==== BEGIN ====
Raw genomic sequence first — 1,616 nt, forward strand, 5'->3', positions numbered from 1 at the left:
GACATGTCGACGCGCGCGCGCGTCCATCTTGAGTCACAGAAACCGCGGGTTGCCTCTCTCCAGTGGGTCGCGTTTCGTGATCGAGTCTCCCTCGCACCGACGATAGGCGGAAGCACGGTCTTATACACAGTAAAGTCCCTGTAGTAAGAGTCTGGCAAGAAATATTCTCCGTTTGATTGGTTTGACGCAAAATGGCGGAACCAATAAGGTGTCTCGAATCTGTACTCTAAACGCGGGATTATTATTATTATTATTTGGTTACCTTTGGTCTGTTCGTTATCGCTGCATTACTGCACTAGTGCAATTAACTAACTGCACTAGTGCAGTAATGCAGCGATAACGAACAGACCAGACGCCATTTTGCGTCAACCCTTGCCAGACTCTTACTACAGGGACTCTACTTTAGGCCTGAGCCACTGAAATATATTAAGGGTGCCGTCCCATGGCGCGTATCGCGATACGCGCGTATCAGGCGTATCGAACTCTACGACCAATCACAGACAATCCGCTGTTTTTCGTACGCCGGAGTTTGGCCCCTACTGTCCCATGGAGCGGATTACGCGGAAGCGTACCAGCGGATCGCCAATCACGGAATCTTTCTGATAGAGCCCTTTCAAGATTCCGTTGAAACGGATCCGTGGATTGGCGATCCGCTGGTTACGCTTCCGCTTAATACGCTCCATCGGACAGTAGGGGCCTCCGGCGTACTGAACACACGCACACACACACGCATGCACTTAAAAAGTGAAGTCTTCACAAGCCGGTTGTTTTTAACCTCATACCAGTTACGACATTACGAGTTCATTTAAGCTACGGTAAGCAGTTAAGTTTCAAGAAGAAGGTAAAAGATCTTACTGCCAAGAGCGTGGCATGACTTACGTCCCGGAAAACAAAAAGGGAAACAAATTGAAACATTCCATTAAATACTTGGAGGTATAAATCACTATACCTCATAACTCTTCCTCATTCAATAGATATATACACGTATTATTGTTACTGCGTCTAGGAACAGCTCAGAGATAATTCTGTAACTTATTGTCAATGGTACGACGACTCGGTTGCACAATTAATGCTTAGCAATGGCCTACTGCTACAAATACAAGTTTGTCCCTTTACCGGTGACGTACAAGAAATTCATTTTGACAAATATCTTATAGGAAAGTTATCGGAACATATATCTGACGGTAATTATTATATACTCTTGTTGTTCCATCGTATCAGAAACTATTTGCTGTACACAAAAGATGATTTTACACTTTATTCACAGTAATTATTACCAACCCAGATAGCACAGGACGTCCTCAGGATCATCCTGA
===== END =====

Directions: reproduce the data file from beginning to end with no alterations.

Raw genomic sequence first — 1,616 nt, forward strand, 5'->3', positions numbered from 1 at the left:
GACATGTCGACGCGCGCGCGCGTCCATCTTGAGTCACAGAAACCGCGGGTTGCCTCTCTCCAGTGGGTCGCGTTTCGTGATCGAGTCTCCCTCGCACCGACGATAGGCGGAAGCACGGTCTTATACACAGTAAAGTCCCTGTAGTAAGAGTCTGGCAAGAAATATTCTCCGTTTGATTGGTTTGACGCAAAATGGCGGAACCAATAAGGTGTCTCGAATCTGTACTCTAAACGCGGGATTATTATTATTATTATTTGGTTACCTTTGGTCTGTTCGTTATCGCTGCATTACTGCACTAGTGCAATTAACTAACTGCACTAGTGCAGTAATGCAGCGATAACGAACAGACCAGACGCCATTTTGCGTCAACCCTTGCCAGACTCTTACTACAGGGACTCTACTTTAGGCCTGAGCCACTGAAATATATTAAGGGTGCCGTCCCATGGCGCGTATCGCGATACGCGCGTATCAGGCGTATCGAACTCTACGACCAATCACAGACAATCCGCTGTTTTTCGTACGCCGGAGTTTGGCCCCTACTGTCCCATGGAGCGGATTACGCGGAAGCGTACCAGCGGATCGCCAATCACGGAATCTTTCTGATAGAGCCCTTTCAAGATTCCGTTGAAACGGATCCGTGGATTGGCGATCCGCTGGTTACGCTTCCGCTTAATACGCTCCATCGGACAGTAGGGGCCTCCGGCGTACTGAACACACGCACACACACACGCATGCACTTAAAAAGTGAAGTCTTCACAAGCCGGTTGTTTTTAACCTCATACCAGTTACGACATTACGAGTTCATTTAAGCTACGGTAAGCAGTTAAGTTTCAAGAAGAAGGTAAAAGATCTTACTGCCAAGAGCGTGGCATGACTTACGTCCCGGAAAACAAAAAGGGAAACAAATTGAAACATTCCATTAAATACTTGGAGGTATAAATCACTATACCTCATAACTCTTCCTCATTCAATAGATATATACACGTATTATTGTTACTGCGTCTAGGAACAGCTCAGAGATAATTCTGTAACTTATTGTCAATGGTACGACGACTCGGTTGCACAATTAATGCTTAGCAATGGCCTACTGCTACAAATACAAGTTTGTCCCTTTACCGGTGACGTACAAGAAATTCATTTTGACAAATATCTTATAGGAAAGTTATCGGAACATATATCTGACGGTAATTATTATATACTCTTGTTGTTCCATCGTATCAGAAACTATTTGCTGTACACAAAAGATGATTTTACACTTTATTCACAGTAATTATTACCAACCCAGATAGCACAGGACGTCCTCAGGATCATCCTGA